“You take the blue pill – the story ends, you wake up in your bed and believe whatever you want to believe. You take the red pill – you stay in Wonderland and I show you how deep the rabbit-hole goes.”
— Morpheus, The Matrix
History is a damn rabbit hole. The deeper you go, the more warrens you find, the easier it is to get lost. This is probably one of the toughest (for me anyway) parts of GMing a historical roleplaying game, even an alt-history one.
One of the responsibilities you feel as a GM is to impart to your players a sense of “being there.” That’s not terribly difficult when you are working with a fantasy world. In that sense, all the important details of the place are right there in your imagination. But a real place? At a real moment in history? How deep do you want to go?
The correct answer is just deep enough to satisfy your players. But knowing when you’ve hit that point can be tough, and genre requirements don’t always help. Do my players really care who the Mayor of London was in 1689? In a swashbuckling game, quite possibly since rubbing shoulders with the nobility is a staple of the genre. Do they need to know how many seats there were on the city council of Strasbourg? Probably not, but its very helpful for you, the GM, to know what city councilmen (and women) were called and what social-strata they came from.
Do the players care what district of town the tanneries were common in? Probably not. They just want to be able to buy a nice suit of leather armor or a scabbard for that fancy magical sword. You, the GM, want to be able to say, “ok, so your character heads out to” X district, which is home to X social class, where you are also likely to find Y and Z.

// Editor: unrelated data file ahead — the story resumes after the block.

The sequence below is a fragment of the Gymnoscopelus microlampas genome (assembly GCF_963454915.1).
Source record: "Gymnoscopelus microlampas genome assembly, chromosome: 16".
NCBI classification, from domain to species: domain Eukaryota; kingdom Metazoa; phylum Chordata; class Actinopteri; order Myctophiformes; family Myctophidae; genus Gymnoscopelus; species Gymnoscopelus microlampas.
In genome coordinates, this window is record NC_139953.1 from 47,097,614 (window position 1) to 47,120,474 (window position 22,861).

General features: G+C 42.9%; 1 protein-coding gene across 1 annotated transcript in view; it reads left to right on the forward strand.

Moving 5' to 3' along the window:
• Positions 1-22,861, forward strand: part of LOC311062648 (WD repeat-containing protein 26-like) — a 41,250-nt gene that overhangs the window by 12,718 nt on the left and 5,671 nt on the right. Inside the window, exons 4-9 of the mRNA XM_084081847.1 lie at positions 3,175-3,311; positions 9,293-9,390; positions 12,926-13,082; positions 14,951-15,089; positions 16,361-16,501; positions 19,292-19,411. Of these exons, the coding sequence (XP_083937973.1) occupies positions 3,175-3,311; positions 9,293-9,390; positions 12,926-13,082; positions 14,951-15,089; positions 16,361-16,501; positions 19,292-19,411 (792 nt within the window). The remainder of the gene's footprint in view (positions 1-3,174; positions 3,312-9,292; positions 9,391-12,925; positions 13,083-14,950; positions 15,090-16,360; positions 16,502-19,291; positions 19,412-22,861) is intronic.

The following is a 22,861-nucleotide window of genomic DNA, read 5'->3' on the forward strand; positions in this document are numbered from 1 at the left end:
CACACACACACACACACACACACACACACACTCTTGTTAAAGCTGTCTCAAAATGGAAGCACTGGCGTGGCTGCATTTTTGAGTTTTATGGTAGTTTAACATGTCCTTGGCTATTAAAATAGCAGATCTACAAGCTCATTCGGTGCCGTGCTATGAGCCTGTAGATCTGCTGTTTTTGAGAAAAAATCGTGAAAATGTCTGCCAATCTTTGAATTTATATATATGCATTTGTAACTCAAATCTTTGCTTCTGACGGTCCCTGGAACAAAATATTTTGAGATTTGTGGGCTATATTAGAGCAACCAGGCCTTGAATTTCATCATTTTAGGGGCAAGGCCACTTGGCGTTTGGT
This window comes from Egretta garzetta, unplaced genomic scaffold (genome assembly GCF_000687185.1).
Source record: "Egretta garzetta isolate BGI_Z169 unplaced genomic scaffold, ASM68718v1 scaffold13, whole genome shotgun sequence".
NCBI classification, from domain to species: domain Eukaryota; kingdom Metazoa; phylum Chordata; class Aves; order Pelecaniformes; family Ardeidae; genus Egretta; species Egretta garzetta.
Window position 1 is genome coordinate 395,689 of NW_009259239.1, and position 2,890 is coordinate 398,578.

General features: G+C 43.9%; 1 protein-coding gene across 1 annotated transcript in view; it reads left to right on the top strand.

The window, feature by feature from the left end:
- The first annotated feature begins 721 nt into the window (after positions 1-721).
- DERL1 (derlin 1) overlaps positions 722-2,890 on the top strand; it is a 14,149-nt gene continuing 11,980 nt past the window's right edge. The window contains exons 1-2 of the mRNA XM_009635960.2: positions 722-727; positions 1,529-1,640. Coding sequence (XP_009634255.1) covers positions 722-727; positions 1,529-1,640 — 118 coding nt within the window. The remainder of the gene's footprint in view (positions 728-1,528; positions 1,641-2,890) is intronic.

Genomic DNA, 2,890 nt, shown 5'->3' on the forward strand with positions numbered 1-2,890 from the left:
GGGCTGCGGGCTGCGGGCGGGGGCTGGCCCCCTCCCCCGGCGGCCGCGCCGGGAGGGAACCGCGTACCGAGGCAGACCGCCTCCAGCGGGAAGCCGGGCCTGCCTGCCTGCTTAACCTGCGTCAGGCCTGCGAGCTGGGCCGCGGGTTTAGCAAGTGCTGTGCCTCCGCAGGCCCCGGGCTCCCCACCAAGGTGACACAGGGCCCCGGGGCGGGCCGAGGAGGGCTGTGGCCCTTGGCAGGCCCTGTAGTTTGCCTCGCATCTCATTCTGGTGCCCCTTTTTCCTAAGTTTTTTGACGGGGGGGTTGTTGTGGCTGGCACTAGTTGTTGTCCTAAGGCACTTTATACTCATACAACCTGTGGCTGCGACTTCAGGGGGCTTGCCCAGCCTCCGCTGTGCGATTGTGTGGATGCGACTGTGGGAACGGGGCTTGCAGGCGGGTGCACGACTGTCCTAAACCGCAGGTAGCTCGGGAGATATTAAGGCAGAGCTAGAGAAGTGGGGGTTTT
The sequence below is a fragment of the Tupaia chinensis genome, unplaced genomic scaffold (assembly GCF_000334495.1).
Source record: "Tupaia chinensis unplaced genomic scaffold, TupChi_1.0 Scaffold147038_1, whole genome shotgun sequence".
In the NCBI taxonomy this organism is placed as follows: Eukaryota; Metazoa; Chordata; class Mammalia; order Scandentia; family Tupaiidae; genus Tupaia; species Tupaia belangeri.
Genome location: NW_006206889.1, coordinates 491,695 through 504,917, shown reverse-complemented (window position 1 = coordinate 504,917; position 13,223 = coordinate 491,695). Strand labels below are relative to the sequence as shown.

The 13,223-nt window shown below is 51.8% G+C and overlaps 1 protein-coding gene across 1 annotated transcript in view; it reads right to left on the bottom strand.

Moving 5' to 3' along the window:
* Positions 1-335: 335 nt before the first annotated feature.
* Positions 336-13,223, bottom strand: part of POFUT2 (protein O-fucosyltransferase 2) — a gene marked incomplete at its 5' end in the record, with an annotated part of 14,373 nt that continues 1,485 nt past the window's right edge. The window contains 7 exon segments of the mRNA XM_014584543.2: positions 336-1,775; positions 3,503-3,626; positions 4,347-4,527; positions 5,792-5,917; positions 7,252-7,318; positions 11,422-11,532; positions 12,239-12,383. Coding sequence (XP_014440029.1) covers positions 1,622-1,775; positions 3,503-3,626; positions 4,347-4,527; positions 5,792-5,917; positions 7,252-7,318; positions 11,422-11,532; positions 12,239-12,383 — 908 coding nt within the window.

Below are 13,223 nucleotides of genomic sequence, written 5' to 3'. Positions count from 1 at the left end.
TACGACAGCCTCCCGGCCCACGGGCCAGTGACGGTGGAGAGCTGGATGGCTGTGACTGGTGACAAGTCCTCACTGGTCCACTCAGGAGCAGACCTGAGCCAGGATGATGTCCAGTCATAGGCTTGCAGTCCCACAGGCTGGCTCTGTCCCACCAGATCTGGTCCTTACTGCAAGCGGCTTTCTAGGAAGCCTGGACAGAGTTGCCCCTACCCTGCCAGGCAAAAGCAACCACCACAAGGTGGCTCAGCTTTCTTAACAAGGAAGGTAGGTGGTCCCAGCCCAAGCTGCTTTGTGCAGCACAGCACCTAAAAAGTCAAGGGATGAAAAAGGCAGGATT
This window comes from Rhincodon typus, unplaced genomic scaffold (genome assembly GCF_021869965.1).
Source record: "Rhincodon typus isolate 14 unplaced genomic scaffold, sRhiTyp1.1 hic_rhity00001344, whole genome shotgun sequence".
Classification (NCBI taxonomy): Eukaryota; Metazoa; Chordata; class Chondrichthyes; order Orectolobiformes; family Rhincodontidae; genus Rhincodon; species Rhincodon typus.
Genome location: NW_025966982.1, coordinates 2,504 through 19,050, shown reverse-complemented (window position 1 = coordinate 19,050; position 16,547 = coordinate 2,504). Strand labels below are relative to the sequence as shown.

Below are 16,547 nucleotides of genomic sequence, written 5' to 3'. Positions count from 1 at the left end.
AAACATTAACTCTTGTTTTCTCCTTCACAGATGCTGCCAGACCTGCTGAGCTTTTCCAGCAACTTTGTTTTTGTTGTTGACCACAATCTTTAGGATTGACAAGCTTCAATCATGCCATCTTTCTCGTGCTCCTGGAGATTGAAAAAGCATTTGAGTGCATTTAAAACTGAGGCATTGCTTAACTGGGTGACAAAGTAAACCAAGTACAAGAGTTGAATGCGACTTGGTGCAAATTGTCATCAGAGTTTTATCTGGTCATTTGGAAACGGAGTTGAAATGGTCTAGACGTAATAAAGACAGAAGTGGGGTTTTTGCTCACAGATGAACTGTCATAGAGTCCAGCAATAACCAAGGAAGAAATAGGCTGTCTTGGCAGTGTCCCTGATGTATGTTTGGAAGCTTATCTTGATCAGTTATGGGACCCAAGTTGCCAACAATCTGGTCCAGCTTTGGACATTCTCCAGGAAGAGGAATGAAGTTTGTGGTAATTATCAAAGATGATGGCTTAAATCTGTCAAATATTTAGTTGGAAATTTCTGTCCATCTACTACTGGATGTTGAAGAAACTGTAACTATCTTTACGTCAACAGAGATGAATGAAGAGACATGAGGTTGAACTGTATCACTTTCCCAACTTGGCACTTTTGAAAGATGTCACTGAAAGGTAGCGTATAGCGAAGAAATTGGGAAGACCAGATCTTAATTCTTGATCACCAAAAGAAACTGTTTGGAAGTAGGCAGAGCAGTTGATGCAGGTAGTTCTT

That sense of verisimilitude. That’s part of your job. And you want to do it well. But doing it well at the expense of the meat and potatoes of your game? I hear a lot of GMs say: only develop what you are going to use. The same truth applies to creating the historical setting. If your Call of Cthulhu game will forever be based out of Nineteenth century London, you have every reason to dig deep. But if London is just another layover on the campaign map, then you only need to focus on the big ticket items.
One of the most useful nuggets of city/town creation for RPGs came out of the old Cook-edition D&D Expert set. When you create a town, start with the places your PCs are going to want to visit: a temple, a market, the thieves guild, a tavern, an inn. With a historical game, there is the temptation to wander much farther afield and include a bunch of stuff the players will never care about in a million years. Because dammit it was there!
This is something I wrestle with all the time, and I don’t come out on the “just enough” side very often. Because *I* want to know what that 7th century guard tower that dates back to Roman times has to do with the market district. Even if it’s nothing more than window dressing.
Here’s what I propose to you budding GMs who want to try your hand at historical RPGs (or old hands who, like me, all to easily wind up chasing your tail looking for historical minutiae): instead of a whole bunch of locations and corresponding details, create a handful of colorful scenes that you can toss at your players when they go wandering the city streets. Just local color: the dense accent of the fishmonger plying his wares on the wharf, a group of citizens harassing some social pariah while the city watch stands idly by, the smell of the food venders in the marketplace. Those sorts of scenes are far more likely to make your city come alive than knowing the minute details of a seventh century guard tower.
But go easy on yourself. I mean, it shouldn’t be THAT hard to find a floor plan of that tower on Google Images, right?